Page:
Burger said during the 1970 inquest into Haron's death, which Haron's family regarded as a "whitewash", he could not see the pathology report correctly because the diagrams were so faint. 

He added he only found out how severely injured Haron was at the time of his death when Colonel Deon Petersen, asked to reinvestigate Haron's death by fired former Major-General Jeremy Vearey, showed him the pathology report.

Burger said he was shocked to see this and told the inquest's Judge Daniel Thulare that Haron was "mutilated". 

He had 127 bruises on his body.  

Burger insisted in terms of the police hierarchy, he asked no questions, and nobody even questioned him about Haron's health at the time of his death.

When he found Haron, he simply raised the alarm and then went about his duties patrolling Cape Town, with no further involvement. 

Asked why he did not stick around given all the top brass streaming in, he said: "What am I looking for there?"

One thing Burger would say was that Haron did not fall at Maitland.

He said:  

There are just four low steps going to the cells at Maitland. And indeed, if it was at Maitland, he would have fallen on his knees.

However, Burger not knowing anything about the Security Branch, or its methods, seemed at odds with the earlier testimony of former minister of public works and transport Jeremy Cronin, who said their reputation was widely known, and even used as an interrogation scare tactic. 

Cronin, who was also an office bearer for the SACP, told the court when he was arrested on 17 charges of terrorism for distributing pamphlets, he was warned if he did not cooperate, what happened to Haron, would happen to him. 

He said he was arrested in 1976 for copying pamphlets smuggled from London and distributing them on behalf of the SACP and ANC – both banned at the time. 

They posted them or detonated a parcel of them in a public space for anonymous distribution. 

The activists also wrote letters to each other in invisible ink embedded in run-of-the-mill letters.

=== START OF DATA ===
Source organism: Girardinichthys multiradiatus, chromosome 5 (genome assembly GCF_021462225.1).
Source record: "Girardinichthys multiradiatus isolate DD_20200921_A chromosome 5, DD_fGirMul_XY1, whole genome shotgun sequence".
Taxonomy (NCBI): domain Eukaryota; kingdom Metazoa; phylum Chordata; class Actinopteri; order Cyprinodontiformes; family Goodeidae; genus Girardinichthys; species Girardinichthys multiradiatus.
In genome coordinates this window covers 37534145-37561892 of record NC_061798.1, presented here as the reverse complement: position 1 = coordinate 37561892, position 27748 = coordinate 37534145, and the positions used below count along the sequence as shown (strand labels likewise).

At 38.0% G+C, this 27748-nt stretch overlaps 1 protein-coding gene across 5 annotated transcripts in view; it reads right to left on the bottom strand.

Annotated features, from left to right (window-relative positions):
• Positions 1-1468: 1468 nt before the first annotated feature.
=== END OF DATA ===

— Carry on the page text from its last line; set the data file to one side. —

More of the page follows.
Cronin said the Security Branch caught on – and he heard the US helped the police figure out how to develop the ink on the letters to read them – and he was arrested, along with David and Sue Rabkin.

READ | Imam Haron undoubtedly brutally assaulted, pathologist says in reopened inquest

During his interrogation, he spent a few nights in Maitland police cells, among other police stations

He was not physically tortured, but his cell was filthy, and any scratches on his body became infected from the excrement-covered blanket given to him.

The police would wake him up every half an hour to ask if he was awake so that he was deprived of sleep. 

Cronin said the dominant interrogator was Van Wyk, accompanied by a second person whose name he could not remember, and between them, they were "playing bad cop and less bad cop". 

He added that Van Wyk would walk into the interrogation room wearing a floor-length canvas apron that looked like a butcher's apron, covered in red, and would threaten Cronin's family if he did not cooperate.

When Van Wyk took a break, the "less bad cop" would say to him: 

That is Spyker van Wyk. You know what he did to Imam Haron.

"The message was, 'If you don't cooperate, they will kill you like Haron'," said Cronin. 

He was driven to Pretoria by Van Wyk and two other policemen for further interrogation in leg irons and remembers them boasting about how they "dealt with" Haron.

Cronin remembered Van Wyk driving fast, raging at other motorists, and at one point, Van Wyk quipped about "flying Indians" – a reference to Ahmed Timol's "fall out of a window" at the then-John Vorster Square police station.

"They were very cold-blooded and racist," said Cronin.

He was sentenced to seven years in prison on the 17 counts of terrorism. 

"Those 17 counts of terrorism were basically literature, pamphlets," said Cronin. 

Burger is expected to be back at the inquest on Tuesday to complete his testimony.